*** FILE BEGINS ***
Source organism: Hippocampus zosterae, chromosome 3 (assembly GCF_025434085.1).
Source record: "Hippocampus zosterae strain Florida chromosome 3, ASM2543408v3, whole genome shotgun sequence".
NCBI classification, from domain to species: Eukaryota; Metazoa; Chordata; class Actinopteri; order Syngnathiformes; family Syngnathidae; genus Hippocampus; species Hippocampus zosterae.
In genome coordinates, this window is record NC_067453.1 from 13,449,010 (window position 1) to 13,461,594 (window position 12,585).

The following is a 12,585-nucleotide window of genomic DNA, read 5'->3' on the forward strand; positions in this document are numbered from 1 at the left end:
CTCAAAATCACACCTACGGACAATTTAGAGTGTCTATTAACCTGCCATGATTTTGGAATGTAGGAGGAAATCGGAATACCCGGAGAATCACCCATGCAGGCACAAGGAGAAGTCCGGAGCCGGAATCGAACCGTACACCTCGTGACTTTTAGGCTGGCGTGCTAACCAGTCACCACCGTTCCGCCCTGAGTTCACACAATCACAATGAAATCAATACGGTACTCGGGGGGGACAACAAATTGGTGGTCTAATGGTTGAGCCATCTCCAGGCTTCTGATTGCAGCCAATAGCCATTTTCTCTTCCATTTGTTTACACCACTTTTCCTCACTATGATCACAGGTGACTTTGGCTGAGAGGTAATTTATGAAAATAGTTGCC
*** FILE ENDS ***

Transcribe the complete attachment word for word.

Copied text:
Source organism: Hippocampus zosterae, chromosome 3 (assembly GCF_025434085.1).
Source record: "Hippocampus zosterae strain Florida chromosome 3, ASM2543408v3, whole genome shotgun sequence".
NCBI classification, from domain to species: Eukaryota; Metazoa; Chordata; class Actinopteri; order Syngnathiformes; family Syngnathidae; genus Hippocampus; species Hippocampus zosterae.
In genome coordinates, this window is record NC_067453.1 from 13,449,010 (window position 1) to 13,461,594 (window position 12,585).

The following is a 12,585-nucleotide window of genomic DNA, read 5'->3' on the forward strand; positions in this document are numbered from 1 at the left end:
CTCAAAATCACACCTACGGACAATTTAGAGTGTCTATTAACCTGCCATGATTTTGGAATGTAGGAGGAAATCGGAATACCCGGAGAATCACCCATGCAGGCACAAGGAGAAGTCCGGAGCCGGAATCGAACCGTACACCTCGTGACTTTTAGGCTGGCGTGCTAACCAGTCACCACCGTTCCGCCCTGAGTTCACACAATCACAATGAAATCAATACGGTACTCGGGGGGGACAACAAATTGGTGGTCTAATGGTTGAGCCATCTCCAGGCTTCTGATTGCAGCCAATAGCCATTTTCTCTTCCATTTGTTTACACCACTTTTCCTCACTATGATCACAGGTGACTTTGGCTGAGAGGTAATTTATGAAAATAGTTGCC